As with most things, quality tends to be expensive, and cost tends to increase with apparent field of view... For ultrawides, the best are Televue's Nagler (82 degree) and ethos (100 degree) series - they work well in both fast and slow scopes, but are very expensive. There are several other brands that are cheaper, and also give good results. the ES ultrawides seem to be popular in the states. As you move to the cheaper budget end, performance tends to drop off, but can still be good value for money... For example, I have a cheap budget 80 degree 30mm 2" ultrawide from moonfish - cost was around 1/6th of the more expensive versions. While the premium versions are sharp to the edge, this gets a little soft at the edge in a slow scope like an f10 SCT, and the edge gets worse in faster scopes - in a very fast scope, things are heavily distorted quite a way in, but the central part remains sharp... So it's not as good as the premium designs, but still quite usable in a slow scope...

    In the wide (rather than ultrawide) AFOVs, there's more of a choice, and especially in the 2" long focal length eyepieces, a lot of the budget designs do quite well.

    At medium and short focal lengths, things can get expensive again for the higher quality versions - though usually not as expensive as the ultrawides .

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    Default Re: Celestron Eyepiece and Filter Kit?

    I'm a BIG BIG Fan of these Kits...no matter if they are made by Zhumell, Meade, Revelation, or Celestron...especially for beginners and the reason is simple (see the comment that Jerry made above in his post... i.e. Learning aid...!) These kits in my opinion just plain offer you a CHEAP EDUCATION (15 or so bucks for each USEFUL eyepiece, Barlow and moon filter and a Case that is although small is a keeper.

    With the kits you will be able to determine exactly what 2 or 3 magnifications you seem to use most...You will learn all about eye relief the first time you insert a high powered plossl into the scope and discover just how close to the eyepiece you have to get your eyeball.. and when you look at an open cluster that just doe not quite fit into a plossls FOV you discover what wide field and ultra wide field eyepieces bring to the table...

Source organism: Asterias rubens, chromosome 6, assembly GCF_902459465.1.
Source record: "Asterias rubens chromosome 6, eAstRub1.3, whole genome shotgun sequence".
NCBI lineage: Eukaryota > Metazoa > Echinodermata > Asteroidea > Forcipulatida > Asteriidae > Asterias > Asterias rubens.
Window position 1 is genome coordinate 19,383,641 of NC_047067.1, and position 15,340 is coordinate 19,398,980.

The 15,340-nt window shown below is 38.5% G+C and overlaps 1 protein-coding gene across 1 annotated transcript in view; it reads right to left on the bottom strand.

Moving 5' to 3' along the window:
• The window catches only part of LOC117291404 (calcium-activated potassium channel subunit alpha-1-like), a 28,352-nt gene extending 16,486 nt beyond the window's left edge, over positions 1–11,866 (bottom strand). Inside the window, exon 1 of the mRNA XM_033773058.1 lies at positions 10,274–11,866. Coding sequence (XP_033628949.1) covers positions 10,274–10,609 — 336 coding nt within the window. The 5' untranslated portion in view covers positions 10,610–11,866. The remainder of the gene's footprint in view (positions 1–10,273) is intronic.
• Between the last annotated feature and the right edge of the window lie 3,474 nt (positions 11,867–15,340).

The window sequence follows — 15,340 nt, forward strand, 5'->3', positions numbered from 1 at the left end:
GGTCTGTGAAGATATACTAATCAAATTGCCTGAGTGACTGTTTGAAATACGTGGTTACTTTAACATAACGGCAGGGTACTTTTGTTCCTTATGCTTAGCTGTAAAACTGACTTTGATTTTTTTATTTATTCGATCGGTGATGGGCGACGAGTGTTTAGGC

The eyepieces included in these kits are definitely NOT junk....but as noted they sure as the devil are not high end expensive "glass" either...

    In the long run (a year or two) spending the money now for a kit will save you money... because you will almost certainly replace every one of the eyepieces with other eyepieces that offer you ore eye relief in the higher power eyepieces or a wider FOV in the lower power eyepieces... You simply will LEARN what you personally want in every specific eyepiece in any given focal length.. therefore when you take out your checkbook to buy a new eyepiece you are not guessing if it will work for you..

    In the end I bet that quite a large percentage of the posters on any astro forum will end up spending more money to fill their eyepiece case then they did for their telescope and if they own multiple scopes they actually paid more of one eyepiece then then did for a few of their telescopes..